Not as big of a pain in the Aix as I thought it would be

Although the lookout is long gone the 7766 Ft. summit of Mount Aix is still an excellent vantage point that can be readily reached via FST 982. Why else would they have built a lookout there? There is some disagreement about the distance with estimates ranging from 5.5 miles on the Green Trails map to 7.3 miles in the Beckey guide. Either way, expect this to be a hot dry hike in the summer.

I picked up Chris Mattson at 6:30AM and we headed for Chinook Pass. The weather was looking better than either of us had expected as was the snow pack and we started to question why we had not planned on skiing or doing something a little more adventurous. Alas, we arrive at the Mount Aix trailhead on FSR 1808 around 9:00.

The trail was snow free to c.5400 feet where it makes a long traverse. We tried to find it but finally decided it wasn’t worth the trouble and headed into the basin to our right… the view was better from there anyhow. Consulting the map we determine that we can head directly to the +7080’ saddle at the head of the basin then make a short traverse on the other side to pickup the trail on the west ridge of Mount Aix.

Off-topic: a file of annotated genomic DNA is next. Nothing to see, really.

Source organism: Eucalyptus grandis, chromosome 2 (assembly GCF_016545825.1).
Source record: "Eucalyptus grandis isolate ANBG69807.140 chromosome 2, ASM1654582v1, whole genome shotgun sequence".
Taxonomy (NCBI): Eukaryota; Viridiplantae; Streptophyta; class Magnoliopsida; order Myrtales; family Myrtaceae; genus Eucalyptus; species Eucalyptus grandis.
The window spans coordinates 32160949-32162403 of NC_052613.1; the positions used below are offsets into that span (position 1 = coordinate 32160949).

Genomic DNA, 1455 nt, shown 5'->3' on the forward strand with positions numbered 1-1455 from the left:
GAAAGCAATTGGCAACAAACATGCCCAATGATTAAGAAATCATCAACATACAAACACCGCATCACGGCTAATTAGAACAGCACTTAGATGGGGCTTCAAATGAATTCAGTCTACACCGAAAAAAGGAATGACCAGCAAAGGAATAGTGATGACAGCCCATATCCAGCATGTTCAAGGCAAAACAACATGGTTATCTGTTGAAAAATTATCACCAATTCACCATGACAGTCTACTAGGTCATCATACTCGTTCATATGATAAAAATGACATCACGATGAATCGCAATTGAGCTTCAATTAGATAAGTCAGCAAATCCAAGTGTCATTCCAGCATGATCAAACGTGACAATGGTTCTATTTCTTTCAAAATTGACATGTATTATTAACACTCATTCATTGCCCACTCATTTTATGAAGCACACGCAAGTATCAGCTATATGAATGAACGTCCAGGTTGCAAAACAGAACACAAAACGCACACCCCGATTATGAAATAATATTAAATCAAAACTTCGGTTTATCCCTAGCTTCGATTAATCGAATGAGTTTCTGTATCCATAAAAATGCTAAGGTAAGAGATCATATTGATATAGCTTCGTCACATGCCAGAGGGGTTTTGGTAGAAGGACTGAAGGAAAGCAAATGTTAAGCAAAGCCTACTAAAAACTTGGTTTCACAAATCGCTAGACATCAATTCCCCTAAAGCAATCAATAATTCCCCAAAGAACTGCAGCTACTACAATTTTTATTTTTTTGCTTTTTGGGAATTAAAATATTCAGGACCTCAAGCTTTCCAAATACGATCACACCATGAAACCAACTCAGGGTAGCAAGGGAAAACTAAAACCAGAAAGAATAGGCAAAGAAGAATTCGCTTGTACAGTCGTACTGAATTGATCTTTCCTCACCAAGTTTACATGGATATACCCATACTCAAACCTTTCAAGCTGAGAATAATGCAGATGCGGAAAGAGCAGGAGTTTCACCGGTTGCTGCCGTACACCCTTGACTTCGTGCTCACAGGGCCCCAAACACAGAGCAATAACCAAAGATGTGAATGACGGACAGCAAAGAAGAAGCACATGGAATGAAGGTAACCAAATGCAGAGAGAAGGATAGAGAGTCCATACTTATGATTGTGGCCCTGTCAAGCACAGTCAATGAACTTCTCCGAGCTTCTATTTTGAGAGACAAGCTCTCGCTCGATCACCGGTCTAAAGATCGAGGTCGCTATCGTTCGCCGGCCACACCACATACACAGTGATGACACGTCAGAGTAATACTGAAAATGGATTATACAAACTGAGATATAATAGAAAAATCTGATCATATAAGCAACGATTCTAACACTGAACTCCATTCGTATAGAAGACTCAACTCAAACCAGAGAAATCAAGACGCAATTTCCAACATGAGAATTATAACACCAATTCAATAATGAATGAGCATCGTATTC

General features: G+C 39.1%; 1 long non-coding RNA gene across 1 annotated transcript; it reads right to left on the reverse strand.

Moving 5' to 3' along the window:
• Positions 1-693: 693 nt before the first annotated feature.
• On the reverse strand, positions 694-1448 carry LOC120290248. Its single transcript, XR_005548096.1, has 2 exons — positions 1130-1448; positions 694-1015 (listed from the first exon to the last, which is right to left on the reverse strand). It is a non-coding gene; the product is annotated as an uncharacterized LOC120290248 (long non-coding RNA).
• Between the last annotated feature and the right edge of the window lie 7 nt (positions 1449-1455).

A view of Mt. Rainier from the basin

The basin was mostly snow filled which made travel easy until the final 200-300 feet below the saddle that had melted out. After the steep scree slog we crossed through the saddle and traverse left to reach the trail c.0.5 miles from the summit. The Green Trails map doesn’t show the trail going to the summit proper so we hiked directly to it on talus. There is a trail that reaches the old lookout platform on the summit but don’t ask me where it leaves the Nelson Ridge Trail. About 2.5 hours to the top.

The West Ridge of Mt. Aix from the saddle

Bismark Peak with Adams and the Goat Rock in the background

Cascade Alpine Guide, Volume 1, Second Edition; Fred Beckey; Page 135
100 Hikes in Washington's South Cascades and Olympics; Ira Spring and Harvey Manning; Pages 68-69